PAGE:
Cowspiracy is a conspiracy to instill fear of technology and advancement in agriculture among the moderate consumers of the world, by painting the animal agricultural industry with one environmentally destructive brush, and ignoring the leaps and bounds the industry has made over the last decades. Is environment an issue that the industry must address? Absolutely. Are we addressing it? Yes.

Beef Cattle Links

These are some of my favourite links to find information and stay up to date on the Beef industry:

Agricultural Institute of Canada

Alberta Beef Producers

Alberta Cattle Feeders Association

Beef Improvement Federation

Canadian Beef Breeds Council

Canadian Beef Research Council

Canadian Food Inspection Agency (CFIA)

Food and Agriculture Organization of the United Nations (FAO) Statistics

Journal of Animal Science

United States Department of Agriculture (USDA)

Lest We Forget

In Canada, perhaps there is no prouder, more patriotic, more sobering date than November 11. Remembrance Day is the one day of the year, it seems, that Canadians across the country set aside their differences, pick up  their poppies, and proudly stand for a minute of silence.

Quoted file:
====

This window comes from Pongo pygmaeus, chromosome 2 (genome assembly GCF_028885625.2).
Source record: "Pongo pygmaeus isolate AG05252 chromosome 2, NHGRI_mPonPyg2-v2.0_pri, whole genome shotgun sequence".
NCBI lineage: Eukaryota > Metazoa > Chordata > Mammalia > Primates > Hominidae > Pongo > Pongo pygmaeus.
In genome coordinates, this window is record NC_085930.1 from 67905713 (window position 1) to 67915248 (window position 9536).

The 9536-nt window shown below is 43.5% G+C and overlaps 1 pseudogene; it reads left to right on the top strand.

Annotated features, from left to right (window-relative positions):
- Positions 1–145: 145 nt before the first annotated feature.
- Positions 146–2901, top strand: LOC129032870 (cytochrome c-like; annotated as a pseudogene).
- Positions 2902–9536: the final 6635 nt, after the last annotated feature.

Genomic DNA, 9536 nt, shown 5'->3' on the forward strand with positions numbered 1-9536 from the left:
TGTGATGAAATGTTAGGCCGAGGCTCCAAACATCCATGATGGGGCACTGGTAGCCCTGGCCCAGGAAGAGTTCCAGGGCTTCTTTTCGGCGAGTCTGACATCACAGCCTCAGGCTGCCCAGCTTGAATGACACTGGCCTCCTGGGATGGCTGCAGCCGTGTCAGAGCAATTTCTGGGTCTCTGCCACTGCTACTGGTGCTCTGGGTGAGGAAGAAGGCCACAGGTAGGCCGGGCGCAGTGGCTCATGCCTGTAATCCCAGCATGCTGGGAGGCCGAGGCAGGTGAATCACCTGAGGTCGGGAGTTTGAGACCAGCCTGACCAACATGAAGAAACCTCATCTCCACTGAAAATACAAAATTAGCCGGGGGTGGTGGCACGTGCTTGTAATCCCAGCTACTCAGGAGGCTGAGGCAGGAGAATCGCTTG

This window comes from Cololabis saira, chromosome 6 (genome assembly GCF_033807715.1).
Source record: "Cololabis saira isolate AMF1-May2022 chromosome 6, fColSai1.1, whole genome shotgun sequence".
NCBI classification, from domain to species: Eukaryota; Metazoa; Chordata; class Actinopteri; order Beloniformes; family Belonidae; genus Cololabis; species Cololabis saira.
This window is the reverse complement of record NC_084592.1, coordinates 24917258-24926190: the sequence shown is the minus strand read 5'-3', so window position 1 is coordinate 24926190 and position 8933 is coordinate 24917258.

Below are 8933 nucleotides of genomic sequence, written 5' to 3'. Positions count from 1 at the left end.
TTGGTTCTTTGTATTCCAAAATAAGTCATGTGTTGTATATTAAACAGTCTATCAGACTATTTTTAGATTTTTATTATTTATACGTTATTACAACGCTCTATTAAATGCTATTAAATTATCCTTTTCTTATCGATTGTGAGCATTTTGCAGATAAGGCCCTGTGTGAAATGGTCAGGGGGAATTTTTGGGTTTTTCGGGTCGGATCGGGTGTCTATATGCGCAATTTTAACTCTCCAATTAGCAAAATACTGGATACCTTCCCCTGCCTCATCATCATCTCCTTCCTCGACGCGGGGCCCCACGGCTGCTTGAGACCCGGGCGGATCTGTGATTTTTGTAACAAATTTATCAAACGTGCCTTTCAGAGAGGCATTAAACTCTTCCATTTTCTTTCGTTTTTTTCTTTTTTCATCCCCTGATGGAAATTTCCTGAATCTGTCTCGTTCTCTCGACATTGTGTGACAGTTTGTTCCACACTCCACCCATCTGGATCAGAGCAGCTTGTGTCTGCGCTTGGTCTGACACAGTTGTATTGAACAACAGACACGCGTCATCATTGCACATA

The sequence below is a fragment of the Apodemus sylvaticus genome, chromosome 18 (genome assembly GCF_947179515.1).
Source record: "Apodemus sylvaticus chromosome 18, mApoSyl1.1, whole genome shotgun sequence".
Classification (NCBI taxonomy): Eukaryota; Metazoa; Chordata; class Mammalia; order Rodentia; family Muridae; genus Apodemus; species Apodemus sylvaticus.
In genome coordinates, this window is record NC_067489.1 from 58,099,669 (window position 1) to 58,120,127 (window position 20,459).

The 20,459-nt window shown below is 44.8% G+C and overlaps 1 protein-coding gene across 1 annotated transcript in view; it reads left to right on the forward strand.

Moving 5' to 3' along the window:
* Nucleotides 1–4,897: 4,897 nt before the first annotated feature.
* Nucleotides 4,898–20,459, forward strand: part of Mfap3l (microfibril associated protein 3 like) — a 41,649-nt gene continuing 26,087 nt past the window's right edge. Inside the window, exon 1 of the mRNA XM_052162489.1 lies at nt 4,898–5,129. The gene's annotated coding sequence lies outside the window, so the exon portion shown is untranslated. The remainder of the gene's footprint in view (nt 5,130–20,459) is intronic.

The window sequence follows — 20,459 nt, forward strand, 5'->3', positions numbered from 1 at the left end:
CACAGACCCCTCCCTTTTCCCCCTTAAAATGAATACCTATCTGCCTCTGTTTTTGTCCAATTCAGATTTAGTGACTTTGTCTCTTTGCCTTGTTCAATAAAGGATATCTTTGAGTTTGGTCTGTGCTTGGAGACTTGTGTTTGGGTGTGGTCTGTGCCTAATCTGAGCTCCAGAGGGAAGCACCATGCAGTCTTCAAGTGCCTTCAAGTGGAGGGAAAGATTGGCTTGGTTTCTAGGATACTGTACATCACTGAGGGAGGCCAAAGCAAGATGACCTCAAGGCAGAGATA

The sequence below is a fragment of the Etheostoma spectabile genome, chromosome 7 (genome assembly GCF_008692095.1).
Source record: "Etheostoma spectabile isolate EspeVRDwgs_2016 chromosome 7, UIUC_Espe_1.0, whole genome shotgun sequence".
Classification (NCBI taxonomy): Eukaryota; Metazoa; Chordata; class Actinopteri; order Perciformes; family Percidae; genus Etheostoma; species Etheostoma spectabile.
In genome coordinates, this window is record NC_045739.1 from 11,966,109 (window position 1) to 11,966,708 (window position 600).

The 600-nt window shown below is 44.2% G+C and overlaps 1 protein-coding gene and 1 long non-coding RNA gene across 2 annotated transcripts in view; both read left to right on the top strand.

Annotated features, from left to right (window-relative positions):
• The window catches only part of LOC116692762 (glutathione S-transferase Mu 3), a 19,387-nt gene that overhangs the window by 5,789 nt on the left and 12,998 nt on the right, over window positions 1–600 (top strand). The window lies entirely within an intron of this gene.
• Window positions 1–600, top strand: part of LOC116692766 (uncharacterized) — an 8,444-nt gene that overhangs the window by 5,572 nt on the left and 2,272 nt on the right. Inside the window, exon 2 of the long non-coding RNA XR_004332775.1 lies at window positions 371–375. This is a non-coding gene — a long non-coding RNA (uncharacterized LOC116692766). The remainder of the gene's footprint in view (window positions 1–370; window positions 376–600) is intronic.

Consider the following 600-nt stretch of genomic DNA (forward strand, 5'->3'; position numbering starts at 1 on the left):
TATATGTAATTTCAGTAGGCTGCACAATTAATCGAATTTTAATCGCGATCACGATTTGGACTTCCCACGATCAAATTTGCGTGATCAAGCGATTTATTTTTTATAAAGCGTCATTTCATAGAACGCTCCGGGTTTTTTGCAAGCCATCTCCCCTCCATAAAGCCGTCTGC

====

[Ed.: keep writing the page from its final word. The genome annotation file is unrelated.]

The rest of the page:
Armistice was declared on the Eleventh Hour of the Eleventh Day of the Eleventh Month of 1918, effectively ending the bloodiest war the world had seen to that date. Europe was in shambles, and hundreds of thousands of soldiers in both Allied and Axis countries would never return home. It was the worst tragedy the world had witnessed. Alas that it was not the last. Only a  short time later, mounting tension between Germany and the West launched the globe into another, even bloodier theatre of war, World War II. Altogether the 20th century was one of the bloodiest and most tense 100 years the world had ever witnessed, and Canada came together as a nation through it all.